Moodie is not above criticizing herself and being frank about her ignorance and mistakes.

My husband and I had worked hard in the field; it was the first time I had ever tried my hand at field-labour, but our ready money was exhausted, and the steam-boat stock had not paid us one farthing; we could not hire, and there was no help for it. I had a hard struggle with my pride before I would consent to render the least assistance on the farm,…

Halfway through the book, I started to really like her. She was forced to deal with a lot of hardship, and her life was anything but easy, especially once her husband signed on with the militia. Her only relief at that point were her neighbors, who had grown in number and helpfulness. Ironically, when it was time for her to leave the woods, she felt hesitant.

For seven years, I had lived out of the world entirely; my person had been rendered course by hard work and exposure to the weather. I looked double the age I really was, and my hair was already thickly sprinkled with grey. I clung to my solitude. I did not like to be dragged from it to mingle in gray scenes, in a busy town, and with gaily-dressed people. I was no longer fit for the world; I had lost all relish for the pursuits and pleasures which are so essential to its votaries; I was contented to live and die in obscurity.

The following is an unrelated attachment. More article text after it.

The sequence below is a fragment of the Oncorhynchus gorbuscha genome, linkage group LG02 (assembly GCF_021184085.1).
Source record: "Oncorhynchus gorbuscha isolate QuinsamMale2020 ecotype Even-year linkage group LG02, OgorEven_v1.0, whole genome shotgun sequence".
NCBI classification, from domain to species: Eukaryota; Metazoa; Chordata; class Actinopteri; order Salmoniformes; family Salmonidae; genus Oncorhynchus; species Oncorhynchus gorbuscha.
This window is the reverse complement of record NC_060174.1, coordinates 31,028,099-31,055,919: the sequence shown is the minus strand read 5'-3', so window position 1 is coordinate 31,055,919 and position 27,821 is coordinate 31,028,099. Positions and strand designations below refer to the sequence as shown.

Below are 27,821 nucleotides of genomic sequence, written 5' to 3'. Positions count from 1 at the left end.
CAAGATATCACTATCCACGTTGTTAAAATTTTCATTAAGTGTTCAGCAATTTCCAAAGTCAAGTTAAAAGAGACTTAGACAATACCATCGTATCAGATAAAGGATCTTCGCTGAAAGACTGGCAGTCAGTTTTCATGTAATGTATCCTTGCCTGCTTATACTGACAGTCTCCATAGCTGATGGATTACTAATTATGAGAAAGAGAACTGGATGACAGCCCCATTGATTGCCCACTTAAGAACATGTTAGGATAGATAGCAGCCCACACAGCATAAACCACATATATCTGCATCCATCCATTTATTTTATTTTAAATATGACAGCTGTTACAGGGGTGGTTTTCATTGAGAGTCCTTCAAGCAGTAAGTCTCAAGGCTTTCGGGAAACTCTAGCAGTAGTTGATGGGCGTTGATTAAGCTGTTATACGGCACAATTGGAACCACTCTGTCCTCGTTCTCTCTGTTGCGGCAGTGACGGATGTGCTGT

Moodie wrote this account of her experience to help prepare future settlers for emigration. In her introduction, she specifically mentioned the danger of popular pamphlets circulating in England that raised unrealistic expectations in emigrants. I think she succeeded admirably in describing the unexpected challenges that come with a move to an unknown country, which in many cases required skills few emigrants had. Some of her readers criticized her for her critical view of Canada and questioned her loyalty to her new homeland. But I think the book shows rather well how she transformed from English to Canadian. Aside from the book being a bit repetitive and verbose in some parts, it was a pleasure reading it.